Now the fun part. To use the custom component, start a new instance of Microsoft Visual Studio 2005. Create a new SSIS project by selecting Business Intelligence Projects and then Integration Services Project. Give the project an appropriate name and click OK.
The Control Flow tab should already be selected (top left-hand corner). Next, select Toolbox from the View menu. Under Control Flow Items drag and drop the item Data Flow Task onto the Control Flow pane. Perform this same step for the following three items: Foreach Loop Container, Script Task, and Execute SQL Task. Your designer should look something like Figure 1.
It is quite common to use variables in SSIS. For this project, we will create a variable of type object with a Package scope and two variables of type string with a Foreach Loop Container scope. To do this, right-click on an empty part of the Control Flow pane and select Variables from the context menu. Next, click on the Add Variable button to create a new variable. Enter rsFilepath for name and select object for Data Type. Leave the Variables window open and click on the Foreach Loop Container to select it (this step is important); click on the Add Variable button to create a new variable. Enter fpath for name and select string for Data Type. Create a third variable and enter ftext for name and select string for Data Type. Verify that the last two variables are assigned the Foreach Loop Container scope. Close the Variables window.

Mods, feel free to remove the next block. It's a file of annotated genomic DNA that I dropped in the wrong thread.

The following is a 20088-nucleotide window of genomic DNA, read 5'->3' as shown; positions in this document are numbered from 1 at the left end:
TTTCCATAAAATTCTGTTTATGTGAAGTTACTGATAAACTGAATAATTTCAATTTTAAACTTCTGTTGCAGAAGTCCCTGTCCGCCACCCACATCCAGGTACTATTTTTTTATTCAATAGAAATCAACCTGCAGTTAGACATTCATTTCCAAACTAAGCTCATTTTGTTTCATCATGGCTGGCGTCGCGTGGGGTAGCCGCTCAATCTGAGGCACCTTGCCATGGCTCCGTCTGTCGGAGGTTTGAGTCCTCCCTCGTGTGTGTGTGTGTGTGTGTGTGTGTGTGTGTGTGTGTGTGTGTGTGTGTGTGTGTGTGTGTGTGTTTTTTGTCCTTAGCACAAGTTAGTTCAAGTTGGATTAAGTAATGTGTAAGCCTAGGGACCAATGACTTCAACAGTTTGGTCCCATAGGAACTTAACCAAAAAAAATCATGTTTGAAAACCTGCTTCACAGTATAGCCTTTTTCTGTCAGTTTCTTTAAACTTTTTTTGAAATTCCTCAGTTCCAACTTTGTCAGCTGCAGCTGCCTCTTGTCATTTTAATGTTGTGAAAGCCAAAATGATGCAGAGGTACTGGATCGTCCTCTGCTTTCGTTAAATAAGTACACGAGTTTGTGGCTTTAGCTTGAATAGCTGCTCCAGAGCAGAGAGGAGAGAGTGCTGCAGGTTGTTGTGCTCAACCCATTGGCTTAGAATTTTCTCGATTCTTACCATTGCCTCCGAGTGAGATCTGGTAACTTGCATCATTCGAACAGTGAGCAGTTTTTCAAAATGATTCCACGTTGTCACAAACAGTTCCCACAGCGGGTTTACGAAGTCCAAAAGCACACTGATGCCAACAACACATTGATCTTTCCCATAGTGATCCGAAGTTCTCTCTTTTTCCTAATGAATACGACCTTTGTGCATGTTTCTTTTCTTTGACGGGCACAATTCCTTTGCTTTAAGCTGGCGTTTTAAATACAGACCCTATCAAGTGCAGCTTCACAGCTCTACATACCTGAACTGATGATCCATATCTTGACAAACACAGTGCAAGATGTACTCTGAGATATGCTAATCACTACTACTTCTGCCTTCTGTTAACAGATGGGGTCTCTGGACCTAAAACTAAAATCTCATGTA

Double-click the Data Flow Task, which will take you to the Data Flow pane (second tab on the list). Next, select Toolbox from the View menu. Right-click anywhere on the Toolbox window and select Choose Items from the context menu. In a few seconds, the Choose Toolbox Items window appears. Select the SSIS Data Flow Items tab, scroll down to locate the assembly VssSourceAdapter and check the box to select the item. Press OK to continue.